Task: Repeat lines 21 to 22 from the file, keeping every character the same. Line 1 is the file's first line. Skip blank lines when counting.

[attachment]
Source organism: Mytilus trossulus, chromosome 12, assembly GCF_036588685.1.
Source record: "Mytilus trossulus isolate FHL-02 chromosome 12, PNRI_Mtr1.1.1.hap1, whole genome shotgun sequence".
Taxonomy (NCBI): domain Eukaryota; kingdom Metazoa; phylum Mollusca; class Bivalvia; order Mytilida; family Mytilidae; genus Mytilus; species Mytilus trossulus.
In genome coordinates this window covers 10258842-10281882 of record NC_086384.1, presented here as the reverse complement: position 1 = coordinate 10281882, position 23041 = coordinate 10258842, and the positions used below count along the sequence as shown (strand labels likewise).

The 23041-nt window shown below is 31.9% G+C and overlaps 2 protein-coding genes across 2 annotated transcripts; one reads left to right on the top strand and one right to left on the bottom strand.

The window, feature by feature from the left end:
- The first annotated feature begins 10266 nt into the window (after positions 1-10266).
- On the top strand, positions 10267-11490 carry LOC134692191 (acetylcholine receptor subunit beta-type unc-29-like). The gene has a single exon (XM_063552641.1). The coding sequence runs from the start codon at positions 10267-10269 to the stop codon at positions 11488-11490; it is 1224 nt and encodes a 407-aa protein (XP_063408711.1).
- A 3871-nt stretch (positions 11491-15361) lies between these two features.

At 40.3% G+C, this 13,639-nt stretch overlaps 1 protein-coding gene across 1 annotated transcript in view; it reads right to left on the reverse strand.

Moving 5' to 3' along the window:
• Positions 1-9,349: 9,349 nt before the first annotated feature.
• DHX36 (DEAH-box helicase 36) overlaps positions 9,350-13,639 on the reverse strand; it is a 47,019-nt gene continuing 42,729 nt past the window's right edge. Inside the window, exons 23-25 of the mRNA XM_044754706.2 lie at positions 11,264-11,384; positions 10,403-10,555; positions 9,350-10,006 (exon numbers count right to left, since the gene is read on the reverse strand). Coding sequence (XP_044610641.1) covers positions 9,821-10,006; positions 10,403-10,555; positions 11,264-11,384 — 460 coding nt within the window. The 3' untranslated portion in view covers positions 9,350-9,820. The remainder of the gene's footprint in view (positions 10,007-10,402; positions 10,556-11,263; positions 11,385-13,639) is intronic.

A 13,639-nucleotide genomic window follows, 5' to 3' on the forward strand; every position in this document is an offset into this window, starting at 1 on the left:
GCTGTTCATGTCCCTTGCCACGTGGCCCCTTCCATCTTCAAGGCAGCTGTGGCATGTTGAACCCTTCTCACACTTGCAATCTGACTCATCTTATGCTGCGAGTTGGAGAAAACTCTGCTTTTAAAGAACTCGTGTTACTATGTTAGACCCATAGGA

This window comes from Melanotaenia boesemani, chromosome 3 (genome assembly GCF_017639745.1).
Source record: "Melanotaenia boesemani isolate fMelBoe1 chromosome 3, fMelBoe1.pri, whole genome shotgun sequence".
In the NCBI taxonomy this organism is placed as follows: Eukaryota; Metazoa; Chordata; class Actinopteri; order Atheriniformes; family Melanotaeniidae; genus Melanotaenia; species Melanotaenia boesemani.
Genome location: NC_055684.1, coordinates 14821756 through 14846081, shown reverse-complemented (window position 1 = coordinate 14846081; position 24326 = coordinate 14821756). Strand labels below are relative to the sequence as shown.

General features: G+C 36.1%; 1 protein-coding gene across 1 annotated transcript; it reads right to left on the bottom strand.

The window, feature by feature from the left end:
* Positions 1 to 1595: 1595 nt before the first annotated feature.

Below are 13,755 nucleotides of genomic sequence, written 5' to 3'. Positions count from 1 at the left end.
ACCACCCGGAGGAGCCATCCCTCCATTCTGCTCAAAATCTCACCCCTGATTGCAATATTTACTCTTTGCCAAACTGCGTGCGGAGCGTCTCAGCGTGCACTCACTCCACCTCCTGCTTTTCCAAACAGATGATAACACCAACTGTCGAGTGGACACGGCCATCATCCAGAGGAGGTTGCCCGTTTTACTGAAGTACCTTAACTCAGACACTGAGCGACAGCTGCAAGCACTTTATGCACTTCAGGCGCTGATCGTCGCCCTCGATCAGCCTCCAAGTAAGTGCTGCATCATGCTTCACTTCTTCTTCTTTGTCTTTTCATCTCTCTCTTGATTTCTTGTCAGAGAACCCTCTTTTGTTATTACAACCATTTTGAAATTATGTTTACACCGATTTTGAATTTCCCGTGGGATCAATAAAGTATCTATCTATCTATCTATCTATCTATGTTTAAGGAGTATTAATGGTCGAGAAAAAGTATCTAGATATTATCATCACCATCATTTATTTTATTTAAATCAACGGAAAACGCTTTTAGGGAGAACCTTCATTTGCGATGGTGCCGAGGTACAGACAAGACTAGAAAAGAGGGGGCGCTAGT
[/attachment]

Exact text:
The window, feature by feature from the left end:
* Positions 1 to 1595: 1595 nt before the first annotated feature.